Journal quality, an unexpected improvement of the JCR

It is odd to say, but for researcher the journal as an entity is disappearing. Scientist search for information in online databases and select from title and abstract information whether the article suits their needs. The days that scientists visited the library and browsed the table of contents of the most important journals to keep up with their field have long gone .

Still there is a lot of emotion around journals titles. Scientist want to publish their research in the best possible journal. Earlier this year the NOWT (2008) published a report on the performance of Dutch universities and there it was clearly shown that field normalized citation impact for each university correlated positively with the field normalized journal quality.
Journal quality versus Citation impact

Looking at this graph it is clear that there is considerable reason to selected the best journals in their field to publish your results. However, until recent the only widely available journal quality indicator has been the journal impact factor. There has been a lot of criticism on the uses and abuses of impact factors, but they have stood their time. All scientists are at least aware of impact factors. For years ISI, Thomson Reuters were in fact the sole gate keepers of journal quality rankings.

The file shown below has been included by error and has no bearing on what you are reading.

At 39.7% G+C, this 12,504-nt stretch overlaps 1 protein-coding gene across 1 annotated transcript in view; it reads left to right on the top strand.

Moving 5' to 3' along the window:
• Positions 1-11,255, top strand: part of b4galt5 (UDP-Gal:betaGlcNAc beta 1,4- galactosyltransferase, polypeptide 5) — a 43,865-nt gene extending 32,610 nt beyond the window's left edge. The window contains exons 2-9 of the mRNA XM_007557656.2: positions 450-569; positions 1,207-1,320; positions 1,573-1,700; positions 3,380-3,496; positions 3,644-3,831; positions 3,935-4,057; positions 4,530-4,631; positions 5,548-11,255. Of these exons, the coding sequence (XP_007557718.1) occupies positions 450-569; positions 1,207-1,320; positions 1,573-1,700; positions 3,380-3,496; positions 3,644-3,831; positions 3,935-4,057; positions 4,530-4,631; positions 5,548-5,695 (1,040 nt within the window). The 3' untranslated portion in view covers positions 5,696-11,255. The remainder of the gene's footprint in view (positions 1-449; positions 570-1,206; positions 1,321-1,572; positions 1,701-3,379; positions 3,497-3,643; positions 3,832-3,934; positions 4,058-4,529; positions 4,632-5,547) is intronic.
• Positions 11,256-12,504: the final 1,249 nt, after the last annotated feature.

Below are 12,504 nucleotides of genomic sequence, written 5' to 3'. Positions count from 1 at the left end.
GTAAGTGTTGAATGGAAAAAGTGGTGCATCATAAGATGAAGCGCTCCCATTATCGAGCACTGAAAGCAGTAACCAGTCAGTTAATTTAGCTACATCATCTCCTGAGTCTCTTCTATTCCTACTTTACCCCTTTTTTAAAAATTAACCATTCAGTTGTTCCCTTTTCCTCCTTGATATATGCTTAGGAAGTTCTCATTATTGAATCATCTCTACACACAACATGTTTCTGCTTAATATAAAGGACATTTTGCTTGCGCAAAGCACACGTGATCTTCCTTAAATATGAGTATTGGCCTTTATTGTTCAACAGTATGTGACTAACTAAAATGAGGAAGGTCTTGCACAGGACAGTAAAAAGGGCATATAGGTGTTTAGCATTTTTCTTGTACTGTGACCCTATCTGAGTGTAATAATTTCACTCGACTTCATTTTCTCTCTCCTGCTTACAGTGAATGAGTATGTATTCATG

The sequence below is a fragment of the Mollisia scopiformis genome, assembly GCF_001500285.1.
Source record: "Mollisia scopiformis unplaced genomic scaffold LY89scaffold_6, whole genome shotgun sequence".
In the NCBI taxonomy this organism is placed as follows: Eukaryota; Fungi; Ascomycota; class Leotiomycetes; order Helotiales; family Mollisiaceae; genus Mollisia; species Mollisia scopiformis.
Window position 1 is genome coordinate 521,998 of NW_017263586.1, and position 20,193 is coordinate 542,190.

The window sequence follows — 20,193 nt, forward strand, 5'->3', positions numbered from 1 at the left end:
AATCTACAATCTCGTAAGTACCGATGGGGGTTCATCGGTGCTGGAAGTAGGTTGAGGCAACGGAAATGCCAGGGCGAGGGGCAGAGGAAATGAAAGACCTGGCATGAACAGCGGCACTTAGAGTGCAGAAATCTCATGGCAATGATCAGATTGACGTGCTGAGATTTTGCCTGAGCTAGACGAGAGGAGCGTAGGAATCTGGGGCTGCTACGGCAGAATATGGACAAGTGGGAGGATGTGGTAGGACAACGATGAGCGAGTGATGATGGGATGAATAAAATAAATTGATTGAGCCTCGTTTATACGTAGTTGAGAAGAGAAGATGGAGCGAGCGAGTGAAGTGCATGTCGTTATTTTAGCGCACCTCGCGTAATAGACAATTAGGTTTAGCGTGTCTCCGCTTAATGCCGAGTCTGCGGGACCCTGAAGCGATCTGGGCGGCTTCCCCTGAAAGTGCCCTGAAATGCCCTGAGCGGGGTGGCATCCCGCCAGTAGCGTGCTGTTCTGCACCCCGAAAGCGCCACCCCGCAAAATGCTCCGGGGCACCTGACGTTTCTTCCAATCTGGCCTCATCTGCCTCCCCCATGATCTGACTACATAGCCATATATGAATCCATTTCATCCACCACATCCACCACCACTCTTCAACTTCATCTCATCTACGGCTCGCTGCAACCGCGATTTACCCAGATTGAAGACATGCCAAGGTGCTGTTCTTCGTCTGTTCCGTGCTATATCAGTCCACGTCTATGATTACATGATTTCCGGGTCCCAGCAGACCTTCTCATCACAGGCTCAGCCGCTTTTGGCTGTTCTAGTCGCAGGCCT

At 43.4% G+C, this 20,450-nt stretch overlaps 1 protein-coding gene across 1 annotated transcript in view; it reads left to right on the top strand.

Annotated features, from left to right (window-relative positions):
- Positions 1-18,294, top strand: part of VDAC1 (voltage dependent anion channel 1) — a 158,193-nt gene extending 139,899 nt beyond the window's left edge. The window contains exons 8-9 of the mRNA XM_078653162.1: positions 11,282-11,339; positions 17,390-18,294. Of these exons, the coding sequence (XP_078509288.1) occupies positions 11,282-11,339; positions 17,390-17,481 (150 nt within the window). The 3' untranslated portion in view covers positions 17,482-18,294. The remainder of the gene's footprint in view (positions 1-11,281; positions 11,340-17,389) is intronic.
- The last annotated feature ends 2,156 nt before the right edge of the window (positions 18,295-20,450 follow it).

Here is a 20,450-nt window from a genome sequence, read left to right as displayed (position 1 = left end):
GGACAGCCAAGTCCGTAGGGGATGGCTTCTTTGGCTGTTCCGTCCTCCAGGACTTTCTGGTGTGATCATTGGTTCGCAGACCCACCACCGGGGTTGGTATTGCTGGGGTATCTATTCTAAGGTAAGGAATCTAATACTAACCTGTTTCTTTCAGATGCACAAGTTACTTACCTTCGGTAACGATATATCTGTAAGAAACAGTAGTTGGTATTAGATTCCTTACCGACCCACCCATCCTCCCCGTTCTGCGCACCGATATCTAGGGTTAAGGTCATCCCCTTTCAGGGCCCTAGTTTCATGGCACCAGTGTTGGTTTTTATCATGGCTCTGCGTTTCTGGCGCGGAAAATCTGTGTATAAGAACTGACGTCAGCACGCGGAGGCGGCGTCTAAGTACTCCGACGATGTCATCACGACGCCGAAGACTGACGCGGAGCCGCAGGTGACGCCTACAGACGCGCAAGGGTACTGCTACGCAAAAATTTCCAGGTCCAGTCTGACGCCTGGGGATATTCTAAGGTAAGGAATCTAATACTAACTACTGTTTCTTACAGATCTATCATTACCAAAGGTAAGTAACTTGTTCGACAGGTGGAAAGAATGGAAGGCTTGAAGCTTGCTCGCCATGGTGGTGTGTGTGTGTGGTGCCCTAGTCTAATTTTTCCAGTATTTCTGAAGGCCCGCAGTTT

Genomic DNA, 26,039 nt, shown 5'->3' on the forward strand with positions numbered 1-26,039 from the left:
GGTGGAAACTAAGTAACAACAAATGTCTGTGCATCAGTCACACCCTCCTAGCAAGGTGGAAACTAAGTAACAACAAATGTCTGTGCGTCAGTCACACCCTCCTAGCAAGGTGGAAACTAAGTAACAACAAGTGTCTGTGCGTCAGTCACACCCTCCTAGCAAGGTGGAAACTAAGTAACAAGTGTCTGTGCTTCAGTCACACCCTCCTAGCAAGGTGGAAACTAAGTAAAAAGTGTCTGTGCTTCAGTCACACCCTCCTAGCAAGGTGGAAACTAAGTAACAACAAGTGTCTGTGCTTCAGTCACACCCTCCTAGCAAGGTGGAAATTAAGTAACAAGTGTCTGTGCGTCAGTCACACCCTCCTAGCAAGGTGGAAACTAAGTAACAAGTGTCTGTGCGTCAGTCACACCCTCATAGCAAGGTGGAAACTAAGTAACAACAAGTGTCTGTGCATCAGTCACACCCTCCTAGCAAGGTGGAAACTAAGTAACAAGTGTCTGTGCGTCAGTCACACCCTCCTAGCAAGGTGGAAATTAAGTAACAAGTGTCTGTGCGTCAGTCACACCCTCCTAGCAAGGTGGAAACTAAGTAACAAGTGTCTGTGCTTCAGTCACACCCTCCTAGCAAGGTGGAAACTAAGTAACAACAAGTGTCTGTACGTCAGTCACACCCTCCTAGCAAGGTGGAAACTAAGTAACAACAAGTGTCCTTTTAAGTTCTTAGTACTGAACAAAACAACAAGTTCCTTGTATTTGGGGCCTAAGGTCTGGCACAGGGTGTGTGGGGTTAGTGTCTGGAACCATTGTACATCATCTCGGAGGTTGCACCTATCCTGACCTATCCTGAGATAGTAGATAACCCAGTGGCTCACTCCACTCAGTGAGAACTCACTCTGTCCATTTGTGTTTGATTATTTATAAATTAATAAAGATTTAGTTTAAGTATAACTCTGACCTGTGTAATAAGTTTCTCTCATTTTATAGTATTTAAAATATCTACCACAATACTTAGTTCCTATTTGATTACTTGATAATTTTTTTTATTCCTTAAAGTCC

Over the last years a number of products, free and fee based, have tried to come up with new and competing journal ranking measures. SicmagoJR (based on Scopus data), journal analyzer from Scopus, and the data from Thomson’s own Essential Science Indicators of course.

This week Thomson Reuters announced that they will update the journal citation report. From the 1st of February we get a entirely new Journal Citation Report. From the press release:

  • Five-Year Impact Factor – provides a broader range of citation activity for a more informative snapshot over time.
  • Journal “Self Citations” – An analysis of journal self citations and their contribution to the Journal Impact Factor calculation.
  • Graphic Displays of Impact Factor “Box Plots” – A graphic interpretation of how a journal ranks in different categories.
  • Rank-in-Category Tables for Journals Covering Multiple Disciplines – Allows a journal to be seen in the context of multiple categories at a glance rather than only a single one.

It is highly unusual to see two updates per year for JCR. But it is interesting to to note how they are moving under the pressure of some competition.

NOWT (2008). Wetenschaps- en Technologie- Indicatoren 2008. Maastricht, Nederlands Observatorium van Wetenschap en Technologie (NOWT). (in Dutch)